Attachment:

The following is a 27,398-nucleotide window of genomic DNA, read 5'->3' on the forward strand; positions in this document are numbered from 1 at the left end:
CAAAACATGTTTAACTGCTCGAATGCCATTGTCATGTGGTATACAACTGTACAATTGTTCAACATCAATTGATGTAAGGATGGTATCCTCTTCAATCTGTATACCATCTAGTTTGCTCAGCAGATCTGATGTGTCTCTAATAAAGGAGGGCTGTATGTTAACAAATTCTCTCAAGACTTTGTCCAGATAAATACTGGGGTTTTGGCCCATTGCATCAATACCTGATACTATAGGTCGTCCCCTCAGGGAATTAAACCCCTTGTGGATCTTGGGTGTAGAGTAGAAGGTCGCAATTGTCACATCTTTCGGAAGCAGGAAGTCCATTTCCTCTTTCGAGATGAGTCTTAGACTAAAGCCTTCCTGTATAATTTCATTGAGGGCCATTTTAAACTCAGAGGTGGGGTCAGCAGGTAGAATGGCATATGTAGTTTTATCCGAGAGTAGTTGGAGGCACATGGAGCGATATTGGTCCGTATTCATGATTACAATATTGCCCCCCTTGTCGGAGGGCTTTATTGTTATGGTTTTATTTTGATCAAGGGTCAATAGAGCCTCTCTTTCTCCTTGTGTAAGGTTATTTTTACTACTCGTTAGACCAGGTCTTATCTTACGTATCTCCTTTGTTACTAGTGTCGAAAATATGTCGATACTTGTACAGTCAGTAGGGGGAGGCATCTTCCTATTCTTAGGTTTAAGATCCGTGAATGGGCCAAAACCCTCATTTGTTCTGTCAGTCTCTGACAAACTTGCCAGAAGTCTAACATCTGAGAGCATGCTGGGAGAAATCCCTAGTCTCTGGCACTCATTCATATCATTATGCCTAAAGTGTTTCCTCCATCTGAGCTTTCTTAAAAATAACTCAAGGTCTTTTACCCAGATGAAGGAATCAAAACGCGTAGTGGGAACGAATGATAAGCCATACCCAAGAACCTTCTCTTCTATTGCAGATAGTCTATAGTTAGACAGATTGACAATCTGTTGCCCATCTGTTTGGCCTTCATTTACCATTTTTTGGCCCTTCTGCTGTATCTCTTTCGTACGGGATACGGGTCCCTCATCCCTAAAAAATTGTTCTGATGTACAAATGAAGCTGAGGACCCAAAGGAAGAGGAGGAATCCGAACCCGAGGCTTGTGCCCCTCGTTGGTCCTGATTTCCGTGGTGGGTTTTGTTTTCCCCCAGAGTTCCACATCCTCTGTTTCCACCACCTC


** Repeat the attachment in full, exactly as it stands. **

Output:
The following is a 27,398-nucleotide window of genomic DNA, read 5'->3' on the forward strand; positions in this document are numbered from 1 at the left end:
CAAAACATGTTTAACTGCTCGAATGCCATTGTCATGTGGTATACAACTGTACAATTGTTCAACATCAATTGATGTAAGGATGGTATCCTCTTCAATCTGTATACCATCTAGTTTGCTCAGCAGATCTGATGTGTCTCTAATAAAGGAGGGCTGTATGTTAACAAATTCTCTCAAGACTTTGTCCAGATAAATACTGGGGTTTTGGCCCATTGCATCAATACCTGATACTATAGGTCGTCCCCTCAGGGAATTAAACCCCTTGTGGATCTTGGGTGTAGAGTAGAAGGTCGCAATTGTCACATCTTTCGGAAGCAGGAAGTCCATTTCCTCTTTCGAGATGAGTCTTAGACTAAAGCCTTCCTGTATAATTTCATTGAGGGCCATTTTAAACTCAGAGGTGGGGTCAGCAGGTAGAATGGCATATGTAGTTTTATCCGAGAGTAGTTGGAGGCACATGGAGCGATATTGGTCCGTATTCATGATTACAATATTGCCCCCCTTGTCGGAGGGCTTTATTGTTATGGTTTTATTTTGATCAAGGGTCAATAGAGCCTCTCTTTCTCCTTGTGTAAGGTTATTTTTACTACTCGTTAGACCAGGTCTTATCTTACGTATCTCCTTTGTTACTAGTGTCGAAAATATGTCGATACTTGTACAGTCAGTAGGGGGAGGCATCTTCCTATTCTTAGGTTTAAGATCCGTGAATGGGCCAAAACCCTCATTTGTTCTGTCAGTCTCTGACAAACTTGCCAGAAGTCTAACATCTGAGAGCATGCTGGGAGAAATCCCTAGTCTCTGGCACTCATTCATATCATTATGCCTAAAGTGTTTCCTCCATCTGAGCTTTCTTAAAAATAACTCAAGGTCTTTTACCCAGATGAAGGAATCAAAACGCGTAGTGGGAACGAATGATAAGCCATACCCAAGAACCTTCTCTTCTATTGCAGATAGTCTATAGTTAGACAGATTGACAATCTGTTGCCCATCTGTTTGGCCTTCATTTACCATTTTTTGGCCCTTCTGCTGTATCTCTTTCGTACGGGATACGGGTCCCTCATCCCTAAAAAATTGTTCTGATGTACAAATGAAGCTGAGGACCCAAAGGAAGAGGAGGAATCCGAACCCGAGGCTTGTGCCCCTCGTTGGTCCTGATTTCCGTGGTGGGTTTTGTTTTCCCCCAGAGTTCCACATCCTCTGTTTCCACCACCTC